Belarus Sends Confusing Messages to Investors

Last year net foreign direct investments into the real sector of Belarusian economy dropped by 75 per cent compared to 2011, according to recently release figures of the Belarusian Statistics Committee.

The pretext for sentimental patriots to moan is another reason for state authorities to rack their brains. They have eased tax burden, extended territories with privileged regimes, and achieved impressive results in the World Bank's Doing Business ranking.

But investors ignore the country with qualified, quite cheap and hard-working employees with opens access to the Russia-Belarus-Kazakhstan Customs Union with its market of 170 mln people.  Big foreign businesses may secure unique privileges and cordial greeting, but then expose themselves to significant risks.

Small enterprises risk less, but are to go through all thickets of Belarusian bureaucracy, which is often unbearable even for local dwellers. Bad image in the Western media and political unpredictability also add to investors' unwillingness to invest.

Still, these factors can hardly explain the 75 per cent fall of net foreign investments. 

 Picky Underperformer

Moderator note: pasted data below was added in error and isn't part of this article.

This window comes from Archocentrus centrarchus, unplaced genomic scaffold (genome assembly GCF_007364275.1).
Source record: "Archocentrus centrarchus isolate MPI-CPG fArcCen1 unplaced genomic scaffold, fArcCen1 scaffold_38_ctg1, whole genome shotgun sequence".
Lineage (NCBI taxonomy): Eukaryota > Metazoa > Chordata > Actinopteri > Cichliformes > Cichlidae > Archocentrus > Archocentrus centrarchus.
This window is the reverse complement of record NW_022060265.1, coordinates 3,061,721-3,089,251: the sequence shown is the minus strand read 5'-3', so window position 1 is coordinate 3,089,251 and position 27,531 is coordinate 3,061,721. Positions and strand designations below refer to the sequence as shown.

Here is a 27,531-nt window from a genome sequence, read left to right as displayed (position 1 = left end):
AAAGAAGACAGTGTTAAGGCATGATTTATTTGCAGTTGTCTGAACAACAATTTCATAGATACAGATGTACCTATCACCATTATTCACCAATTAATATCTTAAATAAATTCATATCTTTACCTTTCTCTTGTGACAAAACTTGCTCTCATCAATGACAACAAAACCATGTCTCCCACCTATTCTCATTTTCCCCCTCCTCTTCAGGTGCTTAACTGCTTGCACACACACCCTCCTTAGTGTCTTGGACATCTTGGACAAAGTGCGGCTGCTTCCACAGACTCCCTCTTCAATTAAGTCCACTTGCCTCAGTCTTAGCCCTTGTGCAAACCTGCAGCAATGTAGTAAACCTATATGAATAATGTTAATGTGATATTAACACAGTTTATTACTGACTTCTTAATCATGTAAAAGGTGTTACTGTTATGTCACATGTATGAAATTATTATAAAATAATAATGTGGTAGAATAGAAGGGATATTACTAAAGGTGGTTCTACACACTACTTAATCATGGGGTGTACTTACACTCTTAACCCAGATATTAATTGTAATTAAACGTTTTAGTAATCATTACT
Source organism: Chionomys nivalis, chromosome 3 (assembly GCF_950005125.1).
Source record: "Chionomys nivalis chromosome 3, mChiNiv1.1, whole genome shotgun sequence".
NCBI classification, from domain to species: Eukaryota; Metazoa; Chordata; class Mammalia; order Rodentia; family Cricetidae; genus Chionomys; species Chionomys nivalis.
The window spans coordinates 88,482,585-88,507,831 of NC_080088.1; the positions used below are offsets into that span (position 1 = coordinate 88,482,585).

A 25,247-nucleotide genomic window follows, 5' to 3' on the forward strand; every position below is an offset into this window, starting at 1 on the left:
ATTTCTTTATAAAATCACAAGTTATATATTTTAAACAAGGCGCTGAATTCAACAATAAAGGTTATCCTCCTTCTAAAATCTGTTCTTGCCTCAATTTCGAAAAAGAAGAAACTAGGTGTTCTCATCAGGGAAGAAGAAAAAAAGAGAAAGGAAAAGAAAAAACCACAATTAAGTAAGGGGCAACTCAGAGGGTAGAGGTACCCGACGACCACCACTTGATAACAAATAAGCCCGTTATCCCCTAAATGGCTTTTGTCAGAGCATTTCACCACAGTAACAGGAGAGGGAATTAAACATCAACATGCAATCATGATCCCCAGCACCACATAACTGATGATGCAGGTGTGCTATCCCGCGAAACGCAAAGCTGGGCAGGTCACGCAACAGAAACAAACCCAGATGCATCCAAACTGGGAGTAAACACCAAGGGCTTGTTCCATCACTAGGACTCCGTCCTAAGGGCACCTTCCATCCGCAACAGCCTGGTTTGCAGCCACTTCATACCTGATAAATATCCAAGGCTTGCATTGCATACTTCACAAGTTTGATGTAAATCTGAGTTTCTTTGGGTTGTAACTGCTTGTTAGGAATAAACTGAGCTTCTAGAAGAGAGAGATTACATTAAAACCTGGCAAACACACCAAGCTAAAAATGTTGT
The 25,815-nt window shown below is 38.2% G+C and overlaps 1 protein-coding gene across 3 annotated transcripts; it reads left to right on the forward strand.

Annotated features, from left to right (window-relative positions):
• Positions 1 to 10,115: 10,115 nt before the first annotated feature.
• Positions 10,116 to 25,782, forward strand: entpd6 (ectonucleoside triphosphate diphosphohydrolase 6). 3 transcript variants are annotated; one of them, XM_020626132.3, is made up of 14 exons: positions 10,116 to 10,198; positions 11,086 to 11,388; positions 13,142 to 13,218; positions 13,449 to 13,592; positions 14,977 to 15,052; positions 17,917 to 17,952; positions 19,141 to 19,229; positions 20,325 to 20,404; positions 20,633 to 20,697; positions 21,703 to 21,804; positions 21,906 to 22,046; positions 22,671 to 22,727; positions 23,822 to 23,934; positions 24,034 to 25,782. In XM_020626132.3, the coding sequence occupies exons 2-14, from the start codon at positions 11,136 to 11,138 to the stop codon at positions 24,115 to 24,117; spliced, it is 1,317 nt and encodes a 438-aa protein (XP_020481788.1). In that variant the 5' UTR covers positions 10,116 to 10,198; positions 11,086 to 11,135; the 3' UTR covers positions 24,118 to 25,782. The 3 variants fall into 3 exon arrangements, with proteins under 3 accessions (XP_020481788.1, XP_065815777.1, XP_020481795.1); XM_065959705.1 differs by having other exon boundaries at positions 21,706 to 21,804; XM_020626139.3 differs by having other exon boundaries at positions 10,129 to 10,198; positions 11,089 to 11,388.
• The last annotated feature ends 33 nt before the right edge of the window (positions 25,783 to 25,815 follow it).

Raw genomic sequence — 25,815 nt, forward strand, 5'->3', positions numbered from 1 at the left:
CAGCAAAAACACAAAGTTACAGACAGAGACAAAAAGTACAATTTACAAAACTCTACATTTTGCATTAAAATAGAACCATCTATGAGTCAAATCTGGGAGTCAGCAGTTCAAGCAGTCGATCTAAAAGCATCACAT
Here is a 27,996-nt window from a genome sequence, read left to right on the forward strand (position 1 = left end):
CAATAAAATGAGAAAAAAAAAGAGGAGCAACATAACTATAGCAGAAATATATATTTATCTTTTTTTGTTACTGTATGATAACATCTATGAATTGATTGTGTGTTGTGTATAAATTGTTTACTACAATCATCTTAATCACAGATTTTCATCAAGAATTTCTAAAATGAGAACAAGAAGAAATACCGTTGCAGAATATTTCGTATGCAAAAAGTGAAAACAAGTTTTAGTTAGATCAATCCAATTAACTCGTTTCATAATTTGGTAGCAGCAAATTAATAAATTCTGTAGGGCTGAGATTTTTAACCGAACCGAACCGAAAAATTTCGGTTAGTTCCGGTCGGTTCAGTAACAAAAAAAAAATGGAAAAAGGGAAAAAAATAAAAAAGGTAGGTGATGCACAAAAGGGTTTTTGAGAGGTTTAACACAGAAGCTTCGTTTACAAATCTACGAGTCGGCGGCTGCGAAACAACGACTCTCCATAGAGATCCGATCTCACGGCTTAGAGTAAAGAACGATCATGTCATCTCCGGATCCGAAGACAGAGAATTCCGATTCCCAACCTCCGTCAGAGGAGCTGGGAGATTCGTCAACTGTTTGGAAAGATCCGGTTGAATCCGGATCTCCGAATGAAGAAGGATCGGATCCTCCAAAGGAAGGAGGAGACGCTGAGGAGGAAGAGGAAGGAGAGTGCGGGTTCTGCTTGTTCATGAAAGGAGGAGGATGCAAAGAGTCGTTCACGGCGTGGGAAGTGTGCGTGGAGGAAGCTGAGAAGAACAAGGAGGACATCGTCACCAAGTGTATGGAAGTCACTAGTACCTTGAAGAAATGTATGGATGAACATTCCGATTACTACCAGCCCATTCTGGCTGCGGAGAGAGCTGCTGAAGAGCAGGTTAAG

Belarus’ underperformance at attraction of foreign investments is no news.  Even compared to other states of the Commonwealth of Independent States its achievements are poor.

With this gloomy background, the 75 per cent fall of net foreign direct investments within a single year surprises even more.  

More specific figures help to ease the astonishment.  The $3,974 mln of net foreign direct investments in 2011 were unprecedented for Belarus and mainly appeared from one big deal.

Russian giant Gazprom purchased Beltransgaz’s stock for $2,500 mln. Without this transaction, the index’ decrease would be more modest.

In 2012 Belarus failed to privatise any big state company.  Or, perhaps, it did not really need it. As Belarusian economist, Leanid Zaika, explained to Deutche Welle, “the use of grey schemes in “solvents business” has brought to Minsk about $ 2,500 m, which has fully replaced foreign investments”.

Thanks to the solvents scheme, Belarus could continue behaving like a picky girl, or sooner Lukashenka – acting like her austere father. To please him foreign investors should bring significant resources, latest technologies, and welcome state’s representatives at their company’s Advisory Board. But such investors are rare, if not unreal. 

However pleasant the process of being choosy can be, Lukashenka will probably have to give up this privilege. In 2013, Belarus is supposed to say goodbye to another $3 bn for covering its external debt.

The solvents business has stopped. Chances for cheap foreign credits for the debt’s covering have lowered. The need for investments is growing.

Spartak, Kommunarka, Luch. What Is Next?

The government failed to attract enough investments to Belarus in 2012, it has also damaged the country’s investment climate. Last November the conflict between Lukashenka and a foreign investor – Marat Novikov – resulted in more than two times’ increase of the state’s shares in Kommunarka and in Spartak, dissolution of both companies’ Advisory Boards and assigning state officials as their sole directors.